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  #1  
Old 05-30-2007
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Default Film buffs

I used to do a lot of film editing and some filming when I was at UCSB. I did my work on Final Cut Pro.

I'm thinking about getting back into it. Probably starting with my cheap ass little sony camcorder, but eventually I want to get a professional grade like a canon Xlh1. Do people have suggestions? Anyone know about film and resources on technique?
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Old 06-04-2007
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Default Re: Film buffs

suggestions on what? how to film? how to edit? how to make a movie?

I guess what I am asking is for you to be more specific about what it is you want to know. I'll be more than happy to help you out.
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Old 06-04-2007
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Default Re: Film buffs

SJ asks relavant questions.

But are you asking shooting techniques? On that u have to look at say movies and things with your camera and the respurces around you to get a shooting style. Your own shooting style can kind of make a film. But not only that, it depends on what film or movie your shooting for that helps define what techinque/ style your going to use.
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Old 06-06-2007
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Default Re: Film buffs

Mostly on what type of camera to get. shooting style and all that bs I'm sure I'll learn along the way. But I want resources on what makes a good camera good and what I should look for. I'll mostly be making home videos and movies, so that stuff doesn't really concern me. But I do want to get good quality video. I'm sure I want 3ccd's, and manual focus. I'd like a good indepth analysis on equipment.
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Old 06-06-2007
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Default Re: Film buffs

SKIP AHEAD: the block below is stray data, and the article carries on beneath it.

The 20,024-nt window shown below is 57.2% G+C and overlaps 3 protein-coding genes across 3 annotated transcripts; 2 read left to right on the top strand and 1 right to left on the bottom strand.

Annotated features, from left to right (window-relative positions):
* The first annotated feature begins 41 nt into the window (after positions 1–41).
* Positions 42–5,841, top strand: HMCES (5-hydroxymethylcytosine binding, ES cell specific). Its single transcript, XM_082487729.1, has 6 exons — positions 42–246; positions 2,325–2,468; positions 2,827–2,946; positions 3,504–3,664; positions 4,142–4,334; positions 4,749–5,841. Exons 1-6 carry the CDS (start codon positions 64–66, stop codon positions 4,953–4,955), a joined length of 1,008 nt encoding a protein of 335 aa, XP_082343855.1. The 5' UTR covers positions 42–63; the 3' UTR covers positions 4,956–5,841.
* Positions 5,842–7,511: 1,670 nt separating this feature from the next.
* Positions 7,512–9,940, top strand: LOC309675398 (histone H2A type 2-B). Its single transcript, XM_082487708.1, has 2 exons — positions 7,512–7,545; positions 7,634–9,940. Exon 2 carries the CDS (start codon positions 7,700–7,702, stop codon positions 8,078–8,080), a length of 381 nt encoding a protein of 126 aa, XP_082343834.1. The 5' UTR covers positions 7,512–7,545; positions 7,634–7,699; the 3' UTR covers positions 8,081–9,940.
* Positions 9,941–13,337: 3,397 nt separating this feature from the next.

what is your budget?

for a consumer level camera, you should go with the canon HV20. It's getting a lot of great reviews.


It is an HDV cam and for the money it is well spent.

If you want a professional level or prosumer camera where you plan on making a good product/profit. You can stick with canon and go the XL H1 or higher but the price difference is significant. If all you are going to shoot is home videos then these cams are overkill.

You could also go with the panasonic cams since they do 24p very well. 24p = film like motion. They also have the ability to use p2 cards, which means no tape...which means faster transfer times for editing.

Or you can go the sony route and pick up sony v1. I have it's cousin the fx1.


I absolutely love it. It's HDV and it's my workhorse when it comes to my business. But for home movies, it might be a little silly carrying around this camera to family events. I'll usually take my vx2100 for things like that but I really want to pick up a consumer level cam that is small and I can carry around for home movies.

Canon is the better route because of it's interchangeable lens but it's significantly more expensive. panasonic is a great choice for it's 24p capabilities. Sony is overall a good camera. Like I said, I love mine and I have been very happy with it.

But again, it depends on your budget and what it is you want.

things to look for? I'd definately tell you to go with a 3ccd chip and nowadays go with HDV. Even if you don't have an HD set, you will see picture quality improvements. Plus why not start capturing HD now, so that later when you do have an HD set, you will have footage that will look good.
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Old 06-06-2007
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Default Re: Film buffs

Oh, you just want advice on camera's. I am not to much up on cameras. I know a few that i have looked at that i wouldnt mind getting, but i dont know exaaaaaactly what they are. Panasonics are good. Canons are good as well. I think there is one type of JVC that is not bad at all.
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Old 06-06-2007
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Default Re: Film buffs

I don't have a budget yet. I haven't done any film at all in a while. I own a little shitty Sony DCR type camcorder at the moment, which is good to get started again, but not something I want to keep in the long run. Eventually I'd like to get something much better. My Fiance loves photography he just got a canon SLR 5D. He's thinking about doing some weddings in the future and brought up the idea of me doing the video. He saw the canon Xlh1 and thought that would be great, but it's extremely expensive so we were thinking more along the lines of the Canon GL2, but I'm noticing that it is not HDV. I'm not familiar with HDV, what is that exactly? and 24p does that mean that it's at a similar speed as 35mm film? The DSLR my fiance got has the same speed and quality as a 35mm film camera, does something similar exist for digital film? I think I do definitely want to stick to canon, what are the advantages and disadvantages of that? (I know you mentioned some--like interchangeable lenses, can you really change the lenses?) And is the price of a canon worth it?